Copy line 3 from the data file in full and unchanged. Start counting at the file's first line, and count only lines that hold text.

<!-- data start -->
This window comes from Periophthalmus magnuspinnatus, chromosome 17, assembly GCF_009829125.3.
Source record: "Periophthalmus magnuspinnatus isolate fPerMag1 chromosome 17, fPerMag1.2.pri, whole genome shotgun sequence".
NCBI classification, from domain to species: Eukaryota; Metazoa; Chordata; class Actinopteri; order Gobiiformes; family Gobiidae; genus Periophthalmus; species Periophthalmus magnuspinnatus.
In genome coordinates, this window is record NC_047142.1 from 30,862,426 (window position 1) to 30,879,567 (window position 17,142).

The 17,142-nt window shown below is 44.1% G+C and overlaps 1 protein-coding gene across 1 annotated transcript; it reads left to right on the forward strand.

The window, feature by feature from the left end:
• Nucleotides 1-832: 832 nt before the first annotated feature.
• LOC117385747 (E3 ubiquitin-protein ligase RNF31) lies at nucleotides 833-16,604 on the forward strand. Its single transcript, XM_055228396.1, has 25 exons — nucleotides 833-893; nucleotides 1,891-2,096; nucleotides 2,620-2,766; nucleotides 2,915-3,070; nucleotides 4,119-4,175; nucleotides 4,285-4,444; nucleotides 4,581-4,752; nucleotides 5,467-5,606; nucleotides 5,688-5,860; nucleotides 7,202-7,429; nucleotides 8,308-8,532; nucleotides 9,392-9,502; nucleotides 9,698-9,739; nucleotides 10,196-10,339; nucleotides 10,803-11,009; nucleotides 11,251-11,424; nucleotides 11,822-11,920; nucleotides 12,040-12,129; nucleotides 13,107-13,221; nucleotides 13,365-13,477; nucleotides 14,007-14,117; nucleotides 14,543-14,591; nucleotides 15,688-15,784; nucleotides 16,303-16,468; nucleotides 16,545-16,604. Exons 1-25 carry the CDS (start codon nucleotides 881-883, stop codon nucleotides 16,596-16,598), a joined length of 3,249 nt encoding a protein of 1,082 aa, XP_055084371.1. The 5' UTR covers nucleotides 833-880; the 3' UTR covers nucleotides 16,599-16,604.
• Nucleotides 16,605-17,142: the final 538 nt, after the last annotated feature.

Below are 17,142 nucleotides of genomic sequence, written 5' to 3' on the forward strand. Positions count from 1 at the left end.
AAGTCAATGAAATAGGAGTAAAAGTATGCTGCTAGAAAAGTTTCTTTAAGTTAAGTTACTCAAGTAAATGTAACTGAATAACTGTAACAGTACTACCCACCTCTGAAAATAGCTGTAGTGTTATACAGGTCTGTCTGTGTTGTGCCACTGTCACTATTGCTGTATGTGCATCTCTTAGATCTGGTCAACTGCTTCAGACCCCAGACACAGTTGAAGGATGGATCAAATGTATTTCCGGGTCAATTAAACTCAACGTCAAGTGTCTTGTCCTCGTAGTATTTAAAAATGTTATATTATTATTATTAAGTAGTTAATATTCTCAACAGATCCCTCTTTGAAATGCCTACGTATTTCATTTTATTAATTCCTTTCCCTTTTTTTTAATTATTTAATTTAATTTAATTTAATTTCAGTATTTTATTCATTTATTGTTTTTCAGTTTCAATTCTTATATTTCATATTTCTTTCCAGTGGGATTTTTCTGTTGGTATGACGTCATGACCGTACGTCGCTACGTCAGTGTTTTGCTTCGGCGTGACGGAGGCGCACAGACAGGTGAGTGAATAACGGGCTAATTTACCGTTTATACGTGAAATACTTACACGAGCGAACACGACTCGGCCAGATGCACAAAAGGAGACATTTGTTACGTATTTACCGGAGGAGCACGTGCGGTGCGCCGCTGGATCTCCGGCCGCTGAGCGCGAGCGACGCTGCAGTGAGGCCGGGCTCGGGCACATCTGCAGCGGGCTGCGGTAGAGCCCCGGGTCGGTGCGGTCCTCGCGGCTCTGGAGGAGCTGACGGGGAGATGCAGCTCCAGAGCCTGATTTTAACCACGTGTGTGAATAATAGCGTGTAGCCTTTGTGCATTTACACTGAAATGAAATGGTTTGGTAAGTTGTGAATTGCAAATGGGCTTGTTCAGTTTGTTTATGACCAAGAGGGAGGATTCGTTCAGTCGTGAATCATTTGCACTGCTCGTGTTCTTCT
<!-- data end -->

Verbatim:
NCBI classification, from domain to species: Eukaryota; Metazoa; Chordata; class Actinopteri; order Gobiiformes; family Gobiidae; genus Periophthalmus; species Periophthalmus magnuspinnatus.